Those big tailpipes are but one part of the exterior changes over other Astra three-doors. As well as a lower ride-height, the VXR also comes with its own honeycomb pattern grille, new bumpers, side skirts and a roof spoiler, but as stated earlier, you can pay extra for deeper air dams and a bi-plane wing that sits atop the rear window. The Aero Pack also includes 20" wheels.

Inside, there are more changes than you might expect. The seats I've already mentioned but they really are superb at holding you in place. It gets better: with the optional Leather Seat Pack, gadget lovers such as me can thrill to pumping up the electric side bolsters for the full locked-in-place-like-a-rally-driver feel. If you're buying this car for the occasional track day, you'll definitely want this option.

Other things a typical Astra VXR buyers might love telling his mates about are the FlexRide adaptive damping, HiPerStrut from suspension ('high performance' MacPherson struts that have been designed to reduce camber change during cornering), and specially tuned springs and dampers from ZF Sachs.

Possibly the most impressive chassis component is a Drexler mechanical LSD (limited-slip differential). This is based on the unit developed by the motorsport firm for the Corsa Nürburgring edition. In the Astra, it creates a locking effect with a ramp angle of 45 degrees under acceleration and 90 degrees when the driver backs off the throttle or brakes.

As well as preventing wheelspin, the Drexler LSD has another touch of brilliance: you only get high levels of feedback through the steering when you're really pressing on. So this is one hot hatch that doesn't irritate by making you feel every camber change in the road when you might just want a relaxed trip home after a long day.

If you want to stiffen up the suspension, that's easy enough: just press the VXR button (the car defaults to Standard, plus there's an intermediate Sport setting). The most extreme of the three choices not only quickens the throttle response, but it alters the dampers. Incidentally, pressing the VXR button also flips the instrumentation from white to red.

Even if you love the idea of this car, you might need to justify it to your other half or if you're an emotion-led type, to the other half of your brain so here follows a selection of relevant facts: it runs on 98 RON fuel, the CO2 emissions are a Combined 189g/km and the EC fuel consumption cycle ratings convert to 26.0, 34.9 and 46mpg. On the track I saw around 22mpg from the trip computer which was better than I had thought it would be. So I'd say 25-35mpg is likely real world average economy.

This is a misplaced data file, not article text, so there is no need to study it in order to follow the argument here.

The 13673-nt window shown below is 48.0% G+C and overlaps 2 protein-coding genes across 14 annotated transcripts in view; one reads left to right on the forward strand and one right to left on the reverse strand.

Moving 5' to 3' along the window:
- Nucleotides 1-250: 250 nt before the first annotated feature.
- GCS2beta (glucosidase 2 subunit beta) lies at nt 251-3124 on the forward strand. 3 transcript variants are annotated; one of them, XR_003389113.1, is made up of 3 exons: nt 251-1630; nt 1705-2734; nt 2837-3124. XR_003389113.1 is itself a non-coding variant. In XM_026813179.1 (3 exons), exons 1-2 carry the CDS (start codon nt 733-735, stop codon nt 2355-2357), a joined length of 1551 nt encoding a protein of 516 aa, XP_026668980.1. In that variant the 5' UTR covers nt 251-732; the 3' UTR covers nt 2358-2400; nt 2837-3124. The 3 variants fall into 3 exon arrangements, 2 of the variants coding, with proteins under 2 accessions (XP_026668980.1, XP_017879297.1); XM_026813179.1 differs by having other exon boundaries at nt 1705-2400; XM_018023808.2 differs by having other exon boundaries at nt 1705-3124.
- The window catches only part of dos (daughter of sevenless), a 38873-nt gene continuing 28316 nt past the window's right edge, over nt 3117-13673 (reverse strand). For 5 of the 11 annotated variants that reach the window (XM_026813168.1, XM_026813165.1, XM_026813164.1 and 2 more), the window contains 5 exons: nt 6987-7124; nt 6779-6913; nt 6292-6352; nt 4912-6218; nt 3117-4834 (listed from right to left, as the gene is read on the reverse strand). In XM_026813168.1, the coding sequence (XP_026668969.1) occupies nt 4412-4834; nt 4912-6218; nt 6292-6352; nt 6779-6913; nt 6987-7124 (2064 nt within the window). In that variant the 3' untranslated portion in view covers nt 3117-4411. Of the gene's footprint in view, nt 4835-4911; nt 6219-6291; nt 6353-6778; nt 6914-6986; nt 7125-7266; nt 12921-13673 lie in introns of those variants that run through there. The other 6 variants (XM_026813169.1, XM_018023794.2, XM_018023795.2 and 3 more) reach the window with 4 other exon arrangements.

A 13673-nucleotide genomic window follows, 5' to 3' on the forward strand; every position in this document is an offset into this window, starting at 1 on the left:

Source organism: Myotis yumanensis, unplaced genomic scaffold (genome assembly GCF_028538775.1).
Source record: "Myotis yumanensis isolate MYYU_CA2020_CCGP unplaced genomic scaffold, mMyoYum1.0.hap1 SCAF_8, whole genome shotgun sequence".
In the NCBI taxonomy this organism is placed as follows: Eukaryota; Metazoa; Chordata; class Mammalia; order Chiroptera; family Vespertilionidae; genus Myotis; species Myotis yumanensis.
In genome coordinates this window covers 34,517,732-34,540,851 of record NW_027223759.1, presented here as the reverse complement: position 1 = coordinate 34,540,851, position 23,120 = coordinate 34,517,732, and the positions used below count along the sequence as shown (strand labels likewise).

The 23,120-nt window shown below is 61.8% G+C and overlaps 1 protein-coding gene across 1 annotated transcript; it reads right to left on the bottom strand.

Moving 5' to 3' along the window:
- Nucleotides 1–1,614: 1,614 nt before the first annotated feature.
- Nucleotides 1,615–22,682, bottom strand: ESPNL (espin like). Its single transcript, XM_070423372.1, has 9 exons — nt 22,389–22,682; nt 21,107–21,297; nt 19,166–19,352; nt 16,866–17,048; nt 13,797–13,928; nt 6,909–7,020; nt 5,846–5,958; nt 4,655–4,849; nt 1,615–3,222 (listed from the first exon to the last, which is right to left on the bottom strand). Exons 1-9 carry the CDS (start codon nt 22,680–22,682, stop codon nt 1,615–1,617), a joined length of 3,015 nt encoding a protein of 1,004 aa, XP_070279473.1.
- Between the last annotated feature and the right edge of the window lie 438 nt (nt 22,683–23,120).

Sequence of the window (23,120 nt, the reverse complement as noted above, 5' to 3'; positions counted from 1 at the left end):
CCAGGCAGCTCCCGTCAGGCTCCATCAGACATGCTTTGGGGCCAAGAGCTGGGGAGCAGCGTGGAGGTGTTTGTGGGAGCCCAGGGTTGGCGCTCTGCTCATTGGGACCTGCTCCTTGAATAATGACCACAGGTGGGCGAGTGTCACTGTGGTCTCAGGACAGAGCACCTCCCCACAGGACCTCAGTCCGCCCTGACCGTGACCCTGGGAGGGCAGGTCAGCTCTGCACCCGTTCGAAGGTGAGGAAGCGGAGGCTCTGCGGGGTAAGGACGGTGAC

The sensibility squad wants more info before you're allowed you to sign away part of your monthly salary? No problem. The insurance group is 35 E T1, while your annual VED bill is £460. Ouch. Well, ouch-ish. But then just smile sweetly at She Or He Who Must be Swayed (and Obeyed) and deliver this fact: the boot's capacity is 380 cubic litres or up to 1,165 with the seats folded. Be sure to have a convincing excuse ready for that day soon when you're asked to come good on your promise to drive to where flat-packed things with names such as Sküm can be bought and ferried home for assembly.

I might not be a big fan of trying to squeeze big boxes into modestly sized hatchbacks (can you tell?) but I DO enjoy fast cars and I really enjoyed driving this one on both a racing track as well as on some nearby A-roads and a section of motorway. Nonetheless I wouldn't be doing my job if I didn't present a neutral forecast of what I believe the facts say about the success or otherwise of this car.

This then, gentlemen and ladies, is a Vauxhall hot hatchback that costs a minimum of £27,000. It's also an engineered-in-Germany autobahn missile, if you think about it. Have the sniffy thoughts that may include the word Essex if you must, but may I point out that thinking of the mid-1980s and new money also places your opinion a quarter century behind the times? My point is that the Vauxhall Astra VXR is a German sports car, if you think about it. Yes, I do get that it's not a 3 Series coupe rival to many people, but so what?

Now, consider this: the UK's new car market has expanded (YoY) in each of the last four months. I looked at the SMMT's data and the 3 Series was the fifth best seller in June, while the C-Class ended the first half of 2012 in the top ten. My point? It's also my conclusion: lots and lots of people with the means to pay for £25,000+ cars, whatever their brand preferences, are back in the market despite whatever the fear-inducing media tries to make us believe. In that context, I'd say Vauxhall's estimate of 1,100 Astra VXR sales in calendar 2013 might even be slightly conservative.

Author: Glenn Brooks